The stock was priced at 14 for its IPO, but it opened at 46 and closed at 52.06 yesterday. Today, the ascent continued as the stock soared 20.5, closing at 72.62.
Linux is a clone of Unix that's expanding from use primarily in servers to desktop computers and even gadgets. While Linux is popular among technology buffs, many of whom believe it could eventually unseat Windows as the dominant OS, the Red Hat IPO shows that it is also a hit with investors.
The IPO coincided with the LinuxWorld Conference and Expo in San Jose, California, the biggest trade show for all things Linux. The showroom floor is studded with the names of the largest computer companies, most of whom recently embraced Linux.
Red Hat's success could pave the way for numerous Linux-related companies that are eager to go public, among them VA Linux Systems, the biggest sponsor of LinuxWorld. VA chief executive Larry Augustin told CNET News.com last week that he believes his company will be the second Linux IPO.
Conference attendees, who normally spend their time attending demonstrations and collecting promotional trinkets, found the IPO to be an exciting sideshow.
"I'm really amazed," said engineer Ken Keller upon learning Red Hat's stock price had more than tripled. "It does nothing but bring more legitimacy to Linux." Keller has been monitoring Linux for several years, though, and expected Wall Street's embrace to occur earlier.
Jim Forrester, a computer technician for the Antioch School District in California, who sported a large foam Penguin hat on the show floor, said he expected the initial jump in stock value. However, he believes Red Hat likely will settle down to 25 or 30. Attendee Alana Dwyer said she was surprised how well the IPO went given the tepid performance of several recent high-tech IPOs.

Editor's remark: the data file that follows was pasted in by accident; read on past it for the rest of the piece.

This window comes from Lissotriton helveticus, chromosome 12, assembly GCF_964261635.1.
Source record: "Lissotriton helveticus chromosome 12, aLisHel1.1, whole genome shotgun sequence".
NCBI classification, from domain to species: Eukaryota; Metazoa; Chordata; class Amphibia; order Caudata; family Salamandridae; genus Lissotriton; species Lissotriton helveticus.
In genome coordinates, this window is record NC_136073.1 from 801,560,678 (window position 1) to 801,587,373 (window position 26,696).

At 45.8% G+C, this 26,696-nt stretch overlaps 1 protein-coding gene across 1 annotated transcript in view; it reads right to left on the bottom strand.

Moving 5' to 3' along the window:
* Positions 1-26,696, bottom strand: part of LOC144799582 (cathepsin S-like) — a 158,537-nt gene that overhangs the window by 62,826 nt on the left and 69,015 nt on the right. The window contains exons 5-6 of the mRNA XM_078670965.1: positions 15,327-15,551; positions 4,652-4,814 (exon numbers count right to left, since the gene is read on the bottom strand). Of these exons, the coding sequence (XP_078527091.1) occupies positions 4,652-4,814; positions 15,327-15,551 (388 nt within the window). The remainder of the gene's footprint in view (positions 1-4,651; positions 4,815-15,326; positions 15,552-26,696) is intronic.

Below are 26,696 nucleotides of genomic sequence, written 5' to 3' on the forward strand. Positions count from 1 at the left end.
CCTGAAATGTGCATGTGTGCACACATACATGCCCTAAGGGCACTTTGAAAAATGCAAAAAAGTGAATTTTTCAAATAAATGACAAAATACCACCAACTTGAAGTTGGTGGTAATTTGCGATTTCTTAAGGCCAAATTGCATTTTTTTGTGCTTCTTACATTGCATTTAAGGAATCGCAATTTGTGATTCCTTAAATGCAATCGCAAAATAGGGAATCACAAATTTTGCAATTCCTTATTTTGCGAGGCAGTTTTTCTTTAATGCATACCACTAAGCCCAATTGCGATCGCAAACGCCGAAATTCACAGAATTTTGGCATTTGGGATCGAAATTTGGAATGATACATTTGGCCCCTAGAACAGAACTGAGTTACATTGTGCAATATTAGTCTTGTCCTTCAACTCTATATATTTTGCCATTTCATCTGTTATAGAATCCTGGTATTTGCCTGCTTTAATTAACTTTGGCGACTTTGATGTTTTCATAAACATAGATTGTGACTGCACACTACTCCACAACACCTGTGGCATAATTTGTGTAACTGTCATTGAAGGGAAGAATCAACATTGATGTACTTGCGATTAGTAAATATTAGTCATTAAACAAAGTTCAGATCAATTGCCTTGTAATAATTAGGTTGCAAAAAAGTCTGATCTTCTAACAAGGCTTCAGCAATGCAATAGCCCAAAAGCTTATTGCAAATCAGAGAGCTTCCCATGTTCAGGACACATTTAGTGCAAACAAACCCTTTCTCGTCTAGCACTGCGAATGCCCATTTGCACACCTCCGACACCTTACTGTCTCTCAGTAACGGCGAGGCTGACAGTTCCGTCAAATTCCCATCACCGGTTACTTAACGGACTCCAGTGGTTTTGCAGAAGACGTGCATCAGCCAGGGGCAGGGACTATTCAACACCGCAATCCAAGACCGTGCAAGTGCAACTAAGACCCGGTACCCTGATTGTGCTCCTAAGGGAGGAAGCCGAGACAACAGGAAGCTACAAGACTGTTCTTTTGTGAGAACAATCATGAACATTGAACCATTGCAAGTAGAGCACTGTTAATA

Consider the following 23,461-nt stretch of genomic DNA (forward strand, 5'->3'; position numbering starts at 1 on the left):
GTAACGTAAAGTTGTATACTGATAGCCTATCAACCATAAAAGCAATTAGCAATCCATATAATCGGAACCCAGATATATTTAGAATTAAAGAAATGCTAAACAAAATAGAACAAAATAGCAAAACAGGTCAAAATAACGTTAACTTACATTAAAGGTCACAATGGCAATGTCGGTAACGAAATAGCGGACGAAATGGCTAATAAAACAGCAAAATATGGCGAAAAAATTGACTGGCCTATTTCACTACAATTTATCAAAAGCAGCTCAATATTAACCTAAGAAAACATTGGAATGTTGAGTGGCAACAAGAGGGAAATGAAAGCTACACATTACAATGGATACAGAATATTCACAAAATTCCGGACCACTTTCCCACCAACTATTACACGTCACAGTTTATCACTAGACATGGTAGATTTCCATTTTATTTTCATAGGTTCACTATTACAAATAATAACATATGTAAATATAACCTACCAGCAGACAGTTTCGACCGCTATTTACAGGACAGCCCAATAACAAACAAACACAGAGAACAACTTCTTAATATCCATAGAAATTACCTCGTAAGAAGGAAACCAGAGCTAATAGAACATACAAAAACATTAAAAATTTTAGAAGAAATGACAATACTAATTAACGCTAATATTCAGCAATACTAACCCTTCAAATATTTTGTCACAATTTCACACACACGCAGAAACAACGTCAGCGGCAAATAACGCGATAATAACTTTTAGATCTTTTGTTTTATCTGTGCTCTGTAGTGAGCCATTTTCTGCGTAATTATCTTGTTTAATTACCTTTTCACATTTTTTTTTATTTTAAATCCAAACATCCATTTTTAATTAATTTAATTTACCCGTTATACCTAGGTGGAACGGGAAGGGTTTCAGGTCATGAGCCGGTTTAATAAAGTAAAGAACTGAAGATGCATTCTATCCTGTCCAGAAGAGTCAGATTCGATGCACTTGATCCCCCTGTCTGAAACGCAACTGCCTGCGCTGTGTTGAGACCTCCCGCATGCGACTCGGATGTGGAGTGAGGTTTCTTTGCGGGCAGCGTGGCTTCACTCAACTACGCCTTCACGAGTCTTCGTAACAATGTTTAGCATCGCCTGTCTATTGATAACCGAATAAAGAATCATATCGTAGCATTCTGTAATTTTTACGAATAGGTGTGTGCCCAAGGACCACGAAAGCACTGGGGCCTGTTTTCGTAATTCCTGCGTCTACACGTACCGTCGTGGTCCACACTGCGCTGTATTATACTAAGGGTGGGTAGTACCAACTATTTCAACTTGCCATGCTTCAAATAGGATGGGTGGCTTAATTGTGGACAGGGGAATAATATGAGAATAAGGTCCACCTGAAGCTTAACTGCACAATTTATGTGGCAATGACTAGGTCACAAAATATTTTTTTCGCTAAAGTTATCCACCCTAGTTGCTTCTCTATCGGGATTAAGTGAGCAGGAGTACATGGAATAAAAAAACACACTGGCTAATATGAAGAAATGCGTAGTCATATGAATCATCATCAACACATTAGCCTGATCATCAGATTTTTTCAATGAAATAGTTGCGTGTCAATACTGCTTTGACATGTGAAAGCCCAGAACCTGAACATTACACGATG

Then again, Linux has some big-name support behind it.
IBM, a company that has long dealt with a multitude of operating systems, is one of the biggest and most visible adopters of Linux. Big Blue is porting its entire software library to Linux and used the show to demonstrate an early version of its Lotus Domino server software.
Linux is the most prominent example of open-source programming, in which programming blueprints are shared among thousands of software developers around the world. Linux software may be freely shared--indeed, other Linux companies use Red Hat-funded work, and vice versa.
Although Linux itself is free, Red Hat plans to sell services and technical support, advertising on its Linux portal, and packages of Linux and related software.
In addition, when a company such as Oracle announces that its software works on Linux, they usually tie their guarantee to a specific version of Linux to make sure a customer has installed the minimum necessary software. Red Hat leads over competitors Caldera Systems, SuSE, and TurboLinux in this certification process.